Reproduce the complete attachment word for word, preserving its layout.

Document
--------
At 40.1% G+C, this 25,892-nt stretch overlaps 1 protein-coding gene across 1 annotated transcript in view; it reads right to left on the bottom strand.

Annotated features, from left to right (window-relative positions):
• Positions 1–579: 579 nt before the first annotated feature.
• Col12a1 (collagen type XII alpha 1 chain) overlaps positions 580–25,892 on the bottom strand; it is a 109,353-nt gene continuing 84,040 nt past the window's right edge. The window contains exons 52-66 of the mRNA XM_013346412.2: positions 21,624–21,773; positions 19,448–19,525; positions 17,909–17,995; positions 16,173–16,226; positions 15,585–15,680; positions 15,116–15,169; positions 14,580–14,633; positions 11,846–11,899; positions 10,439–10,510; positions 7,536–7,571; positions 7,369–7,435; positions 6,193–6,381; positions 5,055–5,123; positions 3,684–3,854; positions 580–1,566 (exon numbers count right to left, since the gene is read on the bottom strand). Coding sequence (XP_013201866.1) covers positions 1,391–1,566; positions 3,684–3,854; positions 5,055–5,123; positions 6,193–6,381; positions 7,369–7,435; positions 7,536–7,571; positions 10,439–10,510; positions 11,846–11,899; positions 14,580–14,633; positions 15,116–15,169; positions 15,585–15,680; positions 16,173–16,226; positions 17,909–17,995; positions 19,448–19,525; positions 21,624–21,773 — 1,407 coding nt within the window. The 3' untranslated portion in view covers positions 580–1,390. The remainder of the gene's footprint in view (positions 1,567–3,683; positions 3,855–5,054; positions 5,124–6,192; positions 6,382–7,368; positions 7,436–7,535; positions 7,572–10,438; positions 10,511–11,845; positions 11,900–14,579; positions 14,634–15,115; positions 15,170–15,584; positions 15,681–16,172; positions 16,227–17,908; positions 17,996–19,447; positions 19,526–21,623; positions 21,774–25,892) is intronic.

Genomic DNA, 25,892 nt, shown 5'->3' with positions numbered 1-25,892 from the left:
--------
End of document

At 40.1% G+C, this 25,892-nt stretch overlaps 1 protein-coding gene across 1 annotated transcript in view; it reads right to left on the bottom strand.

Annotated features, from left to right (window-relative positions):
• Positions 1–579: 579 nt before the first annotated feature.
• Col12a1 (collagen type XII alpha 1 chain) overlaps positions 580–25,892 on the bottom strand; it is a 109,353-nt gene continuing 84,040 nt past the window's right edge. The window contains exons 52-66 of the mRNA XM_013346412.2: positions 21,624–21,773; positions 19,448–19,525; positions 17,909–17,995; positions 16,173–16,226; positions 15,585–15,680; positions 15,116–15,169; positions 14,580–14,633; positions 11,846–11,899; positions 10,439–10,510; positions 7,536–7,571; positions 7,369–7,435; positions 6,193–6,381; positions 5,055–5,123; positions 3,684–3,854; positions 580–1,566 (exon numbers count right to left, since the gene is read on the bottom strand). Coding sequence (XP_013201866.1) covers positions 1,391–1,566; positions 3,684–3,854; positions 5,055–5,123; positions 6,193–6,381; positions 7,369–7,435; positions 7,536–7,571; positions 10,439–10,510; positions 11,846–11,899; positions 14,580–14,633; positions 15,116–15,169; positions 15,585–15,680; positions 16,173–16,226; positions 17,909–17,995; positions 19,448–19,525; positions 21,624–21,773 — 1,407 coding nt within the window. The 3' untranslated portion in view covers positions 580–1,390. The remainder of the gene's footprint in view (positions 1,567–3,683; positions 3,855–5,054; positions 5,124–6,192; positions 6,382–7,368; positions 7,436–7,535; positions 7,572–10,438; positions 10,511–11,845; positions 11,900–14,579; positions 14,634–15,115; positions 15,170–15,584; positions 15,681–16,172; positions 16,227–17,908; positions 17,996–19,447; positions 19,526–21,623; positions 21,774–25,892) is intronic.

Genomic DNA, 25,892 nt, shown 5'->3' with positions numbered 1-25,892 from the left: